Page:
In this category, we find the current state-of-the-art in distributed OLTP. Some of them sport ACID transactions (such as voltDB) favoring Consistency over Availability in terms of CAP. These new breed of systems focus on a transaction data-centric approach, offering user defined procedures and triggers while performing high-throughput SQL(-like) transactions of the events. They usually rely on some distributed consensus protocol in order to reach serializability and transactionality on the given data transformation (paxos, raft). If you don’t want/can’t to bring the data to the code, you can also bring the code to the data. Some modern OLTP ACID systems, such as VoltDB, solve the problem of transactional operations and trigger custom processing in the form of in-place databased user-defined stored procedures.

Streaming analytics works well for batch data

While batch oriented architectures are not fit for event streaming scenario, the opposite is not true. You can in fact use streaming analytics to stream in data collected in batches.

Provided that the given queries can be performed in a streaming fashion, which conversely means that operations such as joins, filters, counts and unique count, grouping have to be implemented as incremental distributed operations.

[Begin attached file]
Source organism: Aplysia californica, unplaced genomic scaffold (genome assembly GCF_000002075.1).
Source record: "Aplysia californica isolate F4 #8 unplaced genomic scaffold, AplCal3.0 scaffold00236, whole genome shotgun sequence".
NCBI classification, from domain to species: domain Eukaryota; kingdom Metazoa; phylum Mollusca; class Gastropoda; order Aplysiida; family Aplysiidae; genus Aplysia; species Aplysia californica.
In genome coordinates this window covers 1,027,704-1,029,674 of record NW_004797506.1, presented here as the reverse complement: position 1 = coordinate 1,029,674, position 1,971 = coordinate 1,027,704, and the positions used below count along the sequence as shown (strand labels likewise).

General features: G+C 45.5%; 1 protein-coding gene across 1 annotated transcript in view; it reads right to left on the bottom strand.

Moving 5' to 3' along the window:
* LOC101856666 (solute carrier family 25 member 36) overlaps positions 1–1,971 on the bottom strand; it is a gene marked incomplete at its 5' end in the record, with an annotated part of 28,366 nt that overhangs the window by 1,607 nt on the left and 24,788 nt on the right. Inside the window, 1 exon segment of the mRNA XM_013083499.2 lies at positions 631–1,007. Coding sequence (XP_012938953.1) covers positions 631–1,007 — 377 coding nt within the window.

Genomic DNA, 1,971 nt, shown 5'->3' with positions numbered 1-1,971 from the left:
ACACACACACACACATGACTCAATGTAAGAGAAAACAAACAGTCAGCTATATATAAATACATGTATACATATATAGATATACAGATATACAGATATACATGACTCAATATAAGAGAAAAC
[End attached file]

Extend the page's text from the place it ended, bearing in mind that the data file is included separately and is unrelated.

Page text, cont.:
This is the reason why streaming architectures are all at rage now. They offer the opportunity to have a uniform processing pipeline for both fast real-time data /and/ batch big data use cases.

Streaming computing, can provide a common programming framework for both real-time paths as well as batch analytics. This is a big win when compared to other frameworks such as the lambda architecture where batch and real-time subsystems require very different programming techniques and are hard to keep in sync, when models, algorithms and applications change.